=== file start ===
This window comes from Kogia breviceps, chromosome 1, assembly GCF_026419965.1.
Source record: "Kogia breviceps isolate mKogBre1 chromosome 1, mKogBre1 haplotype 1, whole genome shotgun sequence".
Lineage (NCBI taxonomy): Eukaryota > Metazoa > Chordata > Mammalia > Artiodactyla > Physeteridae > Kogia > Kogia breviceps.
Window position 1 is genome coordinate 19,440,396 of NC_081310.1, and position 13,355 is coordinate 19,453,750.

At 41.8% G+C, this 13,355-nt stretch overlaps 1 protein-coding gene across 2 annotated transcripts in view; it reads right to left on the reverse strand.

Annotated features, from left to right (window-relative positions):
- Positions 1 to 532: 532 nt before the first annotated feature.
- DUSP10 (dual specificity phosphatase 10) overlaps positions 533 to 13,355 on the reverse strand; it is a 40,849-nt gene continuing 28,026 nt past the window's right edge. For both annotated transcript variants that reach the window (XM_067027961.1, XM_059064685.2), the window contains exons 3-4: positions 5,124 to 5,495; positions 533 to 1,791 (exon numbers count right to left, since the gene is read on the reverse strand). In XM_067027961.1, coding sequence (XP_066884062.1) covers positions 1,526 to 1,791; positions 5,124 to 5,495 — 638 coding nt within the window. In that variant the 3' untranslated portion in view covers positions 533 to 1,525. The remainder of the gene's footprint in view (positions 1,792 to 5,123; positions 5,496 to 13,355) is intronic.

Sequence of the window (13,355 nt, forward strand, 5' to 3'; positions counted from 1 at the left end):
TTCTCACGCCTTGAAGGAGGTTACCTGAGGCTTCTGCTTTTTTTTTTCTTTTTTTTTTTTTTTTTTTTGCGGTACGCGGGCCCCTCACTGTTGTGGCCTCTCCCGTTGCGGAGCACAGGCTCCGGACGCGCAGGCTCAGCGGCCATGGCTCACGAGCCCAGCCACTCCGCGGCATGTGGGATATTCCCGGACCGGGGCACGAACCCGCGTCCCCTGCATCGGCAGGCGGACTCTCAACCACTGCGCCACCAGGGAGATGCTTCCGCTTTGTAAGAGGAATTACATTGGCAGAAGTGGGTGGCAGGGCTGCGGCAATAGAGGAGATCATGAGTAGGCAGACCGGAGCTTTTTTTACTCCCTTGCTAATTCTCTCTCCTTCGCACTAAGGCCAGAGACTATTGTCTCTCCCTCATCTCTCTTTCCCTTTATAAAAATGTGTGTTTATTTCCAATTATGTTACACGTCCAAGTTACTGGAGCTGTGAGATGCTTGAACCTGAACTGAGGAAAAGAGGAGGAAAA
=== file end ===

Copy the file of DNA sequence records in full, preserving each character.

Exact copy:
This window comes from Kogia breviceps, chromosome 1, assembly GCF_026419965.1.
Source record: "Kogia breviceps isolate mKogBre1 chromosome 1, mKogBre1 haplotype 1, whole genome shotgun sequence".
Lineage (NCBI taxonomy): Eukaryota > Metazoa > Chordata > Mammalia > Artiodactyla > Physeteridae > Kogia > Kogia breviceps.
Window position 1 is genome coordinate 19,440,396 of NC_081310.1, and position 13,355 is coordinate 19,453,750.

At 41.8% G+C, this 13,355-nt stretch overlaps 1 protein-coding gene across 2 annotated transcripts in view; it reads right to left on the reverse strand.

Annotated features, from left to right (window-relative positions):
- Positions 1 to 532: 532 nt before the first annotated feature.
- DUSP10 (dual specificity phosphatase 10) overlaps positions 533 to 13,355 on the reverse strand; it is a 40,849-nt gene continuing 28,026 nt past the window's right edge. For both annotated transcript variants that reach the window (XM_067027961.1, XM_059064685.2), the window contains exons 3-4: positions 5,124 to 5,495; positions 533 to 1,791 (exon numbers count right to left, since the gene is read on the reverse strand). In XM_067027961.1, coding sequence (XP_066884062.1) covers positions 1,526 to 1,791; positions 5,124 to 5,495 — 638 coding nt within the window. In that variant the 3' untranslated portion in view covers positions 533 to 1,525. The remainder of the gene's footprint in view (positions 1,792 to 5,123; positions 5,496 to 13,355) is intronic.

Sequence of the window (13,355 nt, forward strand, 5' to 3'; positions counted from 1 at the left end):
TTCTCACGCCTTGAAGGAGGTTACCTGAGGCTTCTGCTTTTTTTTTTCTTTTTTTTTTTTTTTTTTTTGCGGTACGCGGGCCCCTCACTGTTGTGGCCTCTCCCGTTGCGGAGCACAGGCTCCGGACGCGCAGGCTCAGCGGCCATGGCTCACGAGCCCAGCCACTCCGCGGCATGTGGGATATTCCCGGACCGGGGCACGAACCCGCGTCCCCTGCATCGGCAGGCGGACTCTCAACCACTGCGCCACCAGGGAGATGCTTCCGCTTTGTAAGAGGAATTACATTGGCAGAAGTGGGTGGCAGGGCTGCGGCAATAGAGGAGATCATGAGTAGGCAGACCGGAGCTTTTTTTACTCCCTTGCTAATTCTCTCTCCTTCGCACTAAGGCCAGAGACTATTGTCTCTCCCTCATCTCTCTTTCCCTTTATAAAAATGTGTGTTTATTTCCAATTATGTTACACGTCCAAGTTACTGGAGCTGTGAGATGCTTGAACCTGAACTGAGGAAAAGAGGAGGAAAA